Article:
This whole blogging thing is turning out to be kind of exciting. I find myself getting the same rush from a "new comment" notification as from a wallpost on Facebook. If I had known that would be the case, I would have embraced this years ago.
The past few days have been pretty eventful. Three days ago, President Sebastian Pinera (the very same Pinera of the Chilean Miners fiasco fame) visited Aida. Shop fronts were repainted, the Chilean flag was hung from the streets, and my Spanish was suddenly more important than my Arabic as Alrowwad Center prepared to greet him. The children put on a Dabka show for him, his wife, and about 25 of his closest travelling buddies. The Chilean TV reporters were pretty fascinated by the women wearing the headscarves and seemed to only film them. Which did not go unnoticed by the women themselves. After the show, Pinera spoke (in English) about the beauty that outweighs the ugliness in Palestine, and called for an end to the Occupation. All in all, the event was lovely but pretty quick, considering the preparation that went into it. The kids who danced, many of whom are my English students, seemed thoroughly unimpressed by their audience. Perhaps not so shocking considering they've performed for the Pope.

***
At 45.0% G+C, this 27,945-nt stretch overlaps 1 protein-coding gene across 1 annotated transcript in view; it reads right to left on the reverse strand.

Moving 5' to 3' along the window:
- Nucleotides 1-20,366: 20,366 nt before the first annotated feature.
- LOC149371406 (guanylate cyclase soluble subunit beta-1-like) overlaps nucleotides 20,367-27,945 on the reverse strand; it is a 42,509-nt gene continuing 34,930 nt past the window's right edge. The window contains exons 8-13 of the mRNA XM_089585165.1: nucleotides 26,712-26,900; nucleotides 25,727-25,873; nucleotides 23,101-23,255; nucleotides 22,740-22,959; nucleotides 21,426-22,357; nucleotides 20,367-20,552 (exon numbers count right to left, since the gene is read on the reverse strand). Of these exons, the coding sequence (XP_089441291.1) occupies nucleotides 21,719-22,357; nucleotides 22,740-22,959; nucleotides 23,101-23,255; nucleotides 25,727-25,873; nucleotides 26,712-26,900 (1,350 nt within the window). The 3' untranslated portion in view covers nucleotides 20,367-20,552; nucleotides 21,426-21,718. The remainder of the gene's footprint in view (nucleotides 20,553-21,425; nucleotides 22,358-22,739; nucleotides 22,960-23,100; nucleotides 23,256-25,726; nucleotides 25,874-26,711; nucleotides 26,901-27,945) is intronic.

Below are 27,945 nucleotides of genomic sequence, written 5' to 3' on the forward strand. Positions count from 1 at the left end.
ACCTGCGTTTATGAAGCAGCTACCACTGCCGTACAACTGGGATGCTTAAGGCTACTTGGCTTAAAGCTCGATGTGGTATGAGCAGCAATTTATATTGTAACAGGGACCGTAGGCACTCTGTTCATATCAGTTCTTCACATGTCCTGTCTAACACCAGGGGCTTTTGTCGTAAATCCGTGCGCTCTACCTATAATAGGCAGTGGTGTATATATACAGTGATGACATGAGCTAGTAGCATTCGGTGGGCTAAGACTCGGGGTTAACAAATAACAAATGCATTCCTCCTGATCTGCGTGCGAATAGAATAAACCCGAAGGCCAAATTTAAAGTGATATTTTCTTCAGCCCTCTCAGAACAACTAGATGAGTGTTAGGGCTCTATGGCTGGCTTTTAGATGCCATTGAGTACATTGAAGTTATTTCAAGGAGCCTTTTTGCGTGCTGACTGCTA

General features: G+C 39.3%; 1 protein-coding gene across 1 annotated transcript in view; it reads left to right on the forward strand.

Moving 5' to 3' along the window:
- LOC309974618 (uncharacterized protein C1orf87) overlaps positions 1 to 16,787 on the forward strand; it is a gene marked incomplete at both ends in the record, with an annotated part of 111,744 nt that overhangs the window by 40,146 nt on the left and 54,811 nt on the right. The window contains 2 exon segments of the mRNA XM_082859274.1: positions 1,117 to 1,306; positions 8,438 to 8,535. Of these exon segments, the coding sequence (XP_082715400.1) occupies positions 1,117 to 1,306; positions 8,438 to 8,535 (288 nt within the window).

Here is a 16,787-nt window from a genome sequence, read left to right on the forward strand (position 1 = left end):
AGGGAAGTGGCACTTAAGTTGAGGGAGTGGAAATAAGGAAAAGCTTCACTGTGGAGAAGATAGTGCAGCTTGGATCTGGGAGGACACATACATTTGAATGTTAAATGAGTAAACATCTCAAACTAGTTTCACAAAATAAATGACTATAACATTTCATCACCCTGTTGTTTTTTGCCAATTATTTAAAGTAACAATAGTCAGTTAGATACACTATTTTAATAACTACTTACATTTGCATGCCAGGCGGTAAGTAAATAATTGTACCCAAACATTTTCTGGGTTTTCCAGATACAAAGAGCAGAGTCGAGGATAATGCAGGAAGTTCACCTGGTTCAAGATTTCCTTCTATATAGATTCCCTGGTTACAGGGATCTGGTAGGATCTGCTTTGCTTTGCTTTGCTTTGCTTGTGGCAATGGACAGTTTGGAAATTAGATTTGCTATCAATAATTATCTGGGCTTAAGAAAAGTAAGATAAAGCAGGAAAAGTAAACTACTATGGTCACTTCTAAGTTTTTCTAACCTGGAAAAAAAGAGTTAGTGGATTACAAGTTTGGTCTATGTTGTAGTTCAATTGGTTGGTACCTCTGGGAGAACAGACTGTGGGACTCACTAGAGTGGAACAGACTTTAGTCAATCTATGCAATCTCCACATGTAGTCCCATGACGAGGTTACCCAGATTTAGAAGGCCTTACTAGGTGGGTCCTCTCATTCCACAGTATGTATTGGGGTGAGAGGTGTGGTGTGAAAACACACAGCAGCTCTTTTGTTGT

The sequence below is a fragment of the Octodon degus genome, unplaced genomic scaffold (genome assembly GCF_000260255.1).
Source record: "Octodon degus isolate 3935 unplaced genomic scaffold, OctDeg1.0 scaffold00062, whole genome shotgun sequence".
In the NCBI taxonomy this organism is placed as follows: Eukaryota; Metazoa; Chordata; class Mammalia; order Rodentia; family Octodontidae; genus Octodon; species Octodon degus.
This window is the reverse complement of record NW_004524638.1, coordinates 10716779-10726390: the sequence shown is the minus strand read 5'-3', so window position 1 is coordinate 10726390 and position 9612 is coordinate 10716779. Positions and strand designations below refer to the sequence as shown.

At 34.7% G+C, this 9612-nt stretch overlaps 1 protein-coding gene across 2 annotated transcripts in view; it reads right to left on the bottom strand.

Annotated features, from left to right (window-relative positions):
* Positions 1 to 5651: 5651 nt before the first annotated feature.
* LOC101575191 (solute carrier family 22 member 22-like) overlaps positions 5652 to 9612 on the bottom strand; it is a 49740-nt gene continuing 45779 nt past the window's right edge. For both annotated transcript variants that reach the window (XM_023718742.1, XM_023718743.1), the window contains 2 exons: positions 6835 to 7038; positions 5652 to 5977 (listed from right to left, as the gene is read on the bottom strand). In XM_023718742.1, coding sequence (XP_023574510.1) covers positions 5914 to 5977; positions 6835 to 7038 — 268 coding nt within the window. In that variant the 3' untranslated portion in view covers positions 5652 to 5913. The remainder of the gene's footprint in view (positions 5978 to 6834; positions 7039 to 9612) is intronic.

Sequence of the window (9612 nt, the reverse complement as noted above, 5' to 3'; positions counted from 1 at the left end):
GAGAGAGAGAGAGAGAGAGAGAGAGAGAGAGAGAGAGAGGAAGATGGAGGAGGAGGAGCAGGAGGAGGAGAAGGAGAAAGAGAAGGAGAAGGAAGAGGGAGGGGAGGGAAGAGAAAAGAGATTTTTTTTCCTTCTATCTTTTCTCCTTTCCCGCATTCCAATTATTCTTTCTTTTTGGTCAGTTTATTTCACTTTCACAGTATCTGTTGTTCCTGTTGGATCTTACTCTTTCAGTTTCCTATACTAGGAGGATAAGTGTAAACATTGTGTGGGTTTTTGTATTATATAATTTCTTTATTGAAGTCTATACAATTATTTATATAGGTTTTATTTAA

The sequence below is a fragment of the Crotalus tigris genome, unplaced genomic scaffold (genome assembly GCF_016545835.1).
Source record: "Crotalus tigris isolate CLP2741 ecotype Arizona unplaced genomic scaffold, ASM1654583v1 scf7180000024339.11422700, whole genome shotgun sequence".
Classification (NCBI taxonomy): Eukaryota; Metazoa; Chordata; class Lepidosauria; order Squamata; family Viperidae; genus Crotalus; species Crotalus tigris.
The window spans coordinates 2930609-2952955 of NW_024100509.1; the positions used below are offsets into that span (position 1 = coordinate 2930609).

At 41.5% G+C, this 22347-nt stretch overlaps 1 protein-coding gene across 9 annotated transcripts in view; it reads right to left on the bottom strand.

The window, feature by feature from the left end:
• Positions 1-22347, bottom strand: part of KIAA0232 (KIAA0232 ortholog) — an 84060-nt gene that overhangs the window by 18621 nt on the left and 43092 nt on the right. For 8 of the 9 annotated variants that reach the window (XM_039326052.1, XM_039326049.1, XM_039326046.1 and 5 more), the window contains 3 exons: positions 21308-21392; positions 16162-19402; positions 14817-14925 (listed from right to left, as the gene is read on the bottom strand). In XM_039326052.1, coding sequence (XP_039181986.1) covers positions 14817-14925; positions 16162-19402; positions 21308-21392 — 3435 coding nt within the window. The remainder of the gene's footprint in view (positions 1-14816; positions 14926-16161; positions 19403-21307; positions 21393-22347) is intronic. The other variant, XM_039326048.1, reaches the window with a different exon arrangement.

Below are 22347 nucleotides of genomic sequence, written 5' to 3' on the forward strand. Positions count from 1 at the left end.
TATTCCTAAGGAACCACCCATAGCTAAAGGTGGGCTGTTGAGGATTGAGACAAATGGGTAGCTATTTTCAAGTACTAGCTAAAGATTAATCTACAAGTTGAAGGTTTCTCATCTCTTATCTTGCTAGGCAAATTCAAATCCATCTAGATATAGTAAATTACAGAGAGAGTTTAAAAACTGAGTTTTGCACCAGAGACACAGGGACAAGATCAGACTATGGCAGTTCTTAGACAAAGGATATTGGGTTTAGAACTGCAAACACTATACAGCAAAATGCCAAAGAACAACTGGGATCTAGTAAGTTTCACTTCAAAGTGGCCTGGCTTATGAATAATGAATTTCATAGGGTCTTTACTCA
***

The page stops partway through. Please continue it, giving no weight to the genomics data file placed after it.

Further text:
Two days ago, I was invited to the home of one of the Kindergarten teachers. She lives in one of the higher buildings in Aida camp, which is a three story apartment building. A lovely home, with an incredible view of the camp, the wall, and beyond. While we were enjoying the view, a few fireworks went off below us, and music began blasting from one of the houses. The son of the family living in the home was returning from an Israeli prison after three and a half years. He was first arrested when he was 16 years old, and was held without ever having a trial. This is the case for most of the Palestinian children arrested.
Later, over a cup of coffee, and while looking at wedding photos, I learned that one of the reasons the building was so nice now was because it was recently rebuilt. During the Second Intifada, the Israeli Army occupied the apartment building. The aforementioned incredible view was an asset to them, and all of the families living in the apartment building (42 people) were forced into one flat on the first floor for 15 days, and then again later for 40 days. Once the Army was done with the building, they shelled it.
I also learned that many Arab countries have banned Arabic Al Jazeera. Many people can still find it, but its usual channel has been cut off, and you have to constantly search for it. (Much like PotterWatch...) The thought behind this is that Al Jazeera is riling people up, and increasing these "days of rage."
At the risk of giving you whiplash, here are the other things that have happend over the past few days: a staff member turned 24 and we gave her a ridiculously lovely surprise party on the top of a mountain in Beit Sahour. I finally have roomates. My kindergarten students know that in the "summer" the weather is "hot hot hot." My older students have learned how to say "evil magic" and "dwarves" thanks to an abridged version of Snow White. And I got a truly horrible manicure from a five year old.
At least five different people have warned me to be careful because it might snow tomorrow.